Although vaccinations weren't mandatory, USF health officials strongly recommended them. More than 170 students were vaccinated Monday. That shot can prevent the disease, but those who were in close contact with Futterman were offered the antibiotic Cipro, which can kill the bacteria once someone is exposed. Over the past three days 70 people have received the 500 milligram dose of Cipro, either by single shot or pill.
Jysikka Ryan, 19, said she previously opted out of receiving the vaccine, but Futterman's death changed her mind.
"Basically, I just procrastinated," she said. "But I need it. I'm getting it done."
Rachel Futterman had the kind of teenage years that girls dream about.
While in high school at Lake Mary Preparatory School, a small private school between Orlando and Daytona Beach, Futterman played volleyball and tennis. She was a cheerleader and a homecoming princess, and she served on the student council.
"She was always very bubbly. Always smiling. Going out of her way to make people happy," said high school classmate Bobby Zinsmaster.
"She was extremely vivacious," said Lake Mary athletic director Kathy Benefiel. "Just someone other people wanted to be around."
Benefiel said she spoke to Futterman's mother, Tamela, on Monday and was told the young woman's organs would be donated to LifeLink of Florida.
"She's still giving," Benefiel said.
Jennifer Krouse, spokeswoman for LifeLink, would not confirm the donation, but said antibiotics can make organs and tissue suitable for transplant.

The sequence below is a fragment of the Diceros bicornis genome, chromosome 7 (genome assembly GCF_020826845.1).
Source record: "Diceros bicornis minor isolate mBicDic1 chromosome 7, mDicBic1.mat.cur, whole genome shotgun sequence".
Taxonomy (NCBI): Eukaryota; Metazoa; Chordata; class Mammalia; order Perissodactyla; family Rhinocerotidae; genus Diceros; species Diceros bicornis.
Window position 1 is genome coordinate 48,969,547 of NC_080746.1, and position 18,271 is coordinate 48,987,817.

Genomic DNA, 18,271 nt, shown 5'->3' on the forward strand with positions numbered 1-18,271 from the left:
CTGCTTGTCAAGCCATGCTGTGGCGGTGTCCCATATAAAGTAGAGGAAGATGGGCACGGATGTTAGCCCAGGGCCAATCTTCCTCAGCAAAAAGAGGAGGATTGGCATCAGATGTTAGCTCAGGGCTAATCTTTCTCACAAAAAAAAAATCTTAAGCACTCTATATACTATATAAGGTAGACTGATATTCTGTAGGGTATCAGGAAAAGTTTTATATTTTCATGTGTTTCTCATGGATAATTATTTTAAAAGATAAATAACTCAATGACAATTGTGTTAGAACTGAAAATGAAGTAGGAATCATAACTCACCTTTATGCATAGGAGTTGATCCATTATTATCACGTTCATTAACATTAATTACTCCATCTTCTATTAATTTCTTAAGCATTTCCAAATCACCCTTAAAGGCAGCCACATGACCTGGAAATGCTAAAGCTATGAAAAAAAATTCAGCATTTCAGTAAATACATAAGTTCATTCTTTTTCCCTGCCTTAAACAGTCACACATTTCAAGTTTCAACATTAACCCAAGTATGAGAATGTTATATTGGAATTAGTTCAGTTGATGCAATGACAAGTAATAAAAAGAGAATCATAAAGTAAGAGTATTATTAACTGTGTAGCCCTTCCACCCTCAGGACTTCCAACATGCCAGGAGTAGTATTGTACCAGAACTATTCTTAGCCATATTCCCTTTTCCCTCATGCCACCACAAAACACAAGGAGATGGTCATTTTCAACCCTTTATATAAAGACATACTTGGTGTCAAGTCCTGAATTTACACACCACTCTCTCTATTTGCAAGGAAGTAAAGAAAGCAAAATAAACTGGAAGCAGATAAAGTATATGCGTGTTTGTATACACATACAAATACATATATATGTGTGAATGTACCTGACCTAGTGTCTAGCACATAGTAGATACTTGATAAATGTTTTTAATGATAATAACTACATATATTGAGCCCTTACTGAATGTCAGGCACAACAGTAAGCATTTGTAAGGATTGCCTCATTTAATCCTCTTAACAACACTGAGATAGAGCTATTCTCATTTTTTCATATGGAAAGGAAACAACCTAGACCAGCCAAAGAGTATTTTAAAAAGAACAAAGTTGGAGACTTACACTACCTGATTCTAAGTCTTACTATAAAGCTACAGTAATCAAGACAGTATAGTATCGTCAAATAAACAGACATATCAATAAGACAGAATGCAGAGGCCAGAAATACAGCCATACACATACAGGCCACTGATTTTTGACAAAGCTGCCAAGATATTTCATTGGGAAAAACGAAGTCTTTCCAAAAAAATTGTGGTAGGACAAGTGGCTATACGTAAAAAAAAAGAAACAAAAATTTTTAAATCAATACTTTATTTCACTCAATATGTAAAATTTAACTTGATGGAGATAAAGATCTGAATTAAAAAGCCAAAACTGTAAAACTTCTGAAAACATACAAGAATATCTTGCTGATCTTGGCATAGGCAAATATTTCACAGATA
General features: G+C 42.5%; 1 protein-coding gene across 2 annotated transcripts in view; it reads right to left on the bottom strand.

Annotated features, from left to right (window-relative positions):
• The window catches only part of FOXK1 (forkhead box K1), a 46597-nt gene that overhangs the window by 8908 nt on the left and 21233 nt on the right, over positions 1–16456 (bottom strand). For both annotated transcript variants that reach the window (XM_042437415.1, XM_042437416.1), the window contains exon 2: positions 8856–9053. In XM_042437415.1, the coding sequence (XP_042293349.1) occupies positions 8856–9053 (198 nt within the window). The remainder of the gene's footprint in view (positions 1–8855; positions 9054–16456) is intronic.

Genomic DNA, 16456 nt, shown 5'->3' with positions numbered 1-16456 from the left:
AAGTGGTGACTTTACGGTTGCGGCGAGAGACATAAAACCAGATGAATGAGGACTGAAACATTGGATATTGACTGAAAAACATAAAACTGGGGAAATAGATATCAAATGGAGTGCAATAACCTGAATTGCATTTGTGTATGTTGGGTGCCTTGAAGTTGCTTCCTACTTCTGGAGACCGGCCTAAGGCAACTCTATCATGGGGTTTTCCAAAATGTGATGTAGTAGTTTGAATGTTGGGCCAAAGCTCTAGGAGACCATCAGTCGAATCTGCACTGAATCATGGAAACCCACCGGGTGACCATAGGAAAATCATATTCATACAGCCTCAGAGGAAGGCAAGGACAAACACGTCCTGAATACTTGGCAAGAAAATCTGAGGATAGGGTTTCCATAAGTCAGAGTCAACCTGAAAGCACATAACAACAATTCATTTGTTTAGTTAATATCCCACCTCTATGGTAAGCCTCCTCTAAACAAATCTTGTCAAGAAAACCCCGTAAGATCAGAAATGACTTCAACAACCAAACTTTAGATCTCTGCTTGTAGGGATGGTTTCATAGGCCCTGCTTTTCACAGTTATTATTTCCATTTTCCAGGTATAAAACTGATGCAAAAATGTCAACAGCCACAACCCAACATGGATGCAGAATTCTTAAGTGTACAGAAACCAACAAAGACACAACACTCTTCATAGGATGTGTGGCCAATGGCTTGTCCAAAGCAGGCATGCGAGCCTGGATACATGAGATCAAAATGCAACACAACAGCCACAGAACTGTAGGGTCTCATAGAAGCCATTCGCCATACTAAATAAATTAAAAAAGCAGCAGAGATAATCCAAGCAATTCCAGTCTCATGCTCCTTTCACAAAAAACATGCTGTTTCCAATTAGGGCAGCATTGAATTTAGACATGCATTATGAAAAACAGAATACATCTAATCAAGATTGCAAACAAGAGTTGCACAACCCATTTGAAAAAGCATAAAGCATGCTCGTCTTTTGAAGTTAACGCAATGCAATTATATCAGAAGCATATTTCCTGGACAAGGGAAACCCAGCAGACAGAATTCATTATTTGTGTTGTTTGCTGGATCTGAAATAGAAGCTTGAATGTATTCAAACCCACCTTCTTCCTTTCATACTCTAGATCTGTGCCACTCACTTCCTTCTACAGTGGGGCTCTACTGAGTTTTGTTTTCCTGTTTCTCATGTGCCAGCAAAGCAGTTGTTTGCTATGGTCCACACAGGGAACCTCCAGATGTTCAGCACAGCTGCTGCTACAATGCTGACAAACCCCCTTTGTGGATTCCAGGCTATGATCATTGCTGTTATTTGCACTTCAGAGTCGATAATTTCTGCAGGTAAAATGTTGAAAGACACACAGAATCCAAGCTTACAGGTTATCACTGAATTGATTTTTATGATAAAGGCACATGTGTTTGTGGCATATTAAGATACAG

Futterman left Lake Mary after her junior year and moved to Texas with her parents, Joel and Tamela Futterman, and two younger brothers, 10th-grader Robert and seventh-grader Jamie.
After she enrolled at USF, Futterman joined the Delta Gamma sorority. A marketing major, she loved volleyball and played intramural sports. She earned a reputation among her 86 sorority sisters and 26 housemates as the person you called when you needed a lift, a smile.
"She was the girl. When you needed a laugh, that's where you went," Delta Gamma president Wennlund said at the memorial service.
In January, Futterman took a job as a hostess at Gators Dockside, a restaurant on Fowler Avenue, and had recently begun training as a server, said Gators general manager Taurus Leon.
"She was a very outgoing, friendly, intelligent young lady. It was a joy to have her working for me," said Leon, who said her last day of work was Thursday.
Warren McDougle, epidemiology program manager at the Hillsborough County Health Department, said Futterman's customers do not face a risk of catching meningitis.
"You have to share body fluids," he said.
Angela Frola, one of Futterman's closest friends, worked with her at Gators.
"The most obvious things about Rachel was her love for sports, dancing and simply a good time," Frola said. "She was always positive and always there for her friends."
Frola said Futterman loved her family, the beach and volleyball, and talked often about her Jewish heritage.
"I was always jealous because she excelled at everything she did, from sports and dancing, to work and school," Frola said. "She made an impact on everyone she met. She was truly an amazing person."
Funeral services are scheduled for today in Jacksonville.
Times staff writer Jared Leone and researcher John Martin contributed to this report. Janet Zink can be reached at firstname.lastname@example.org or 813 226-3401.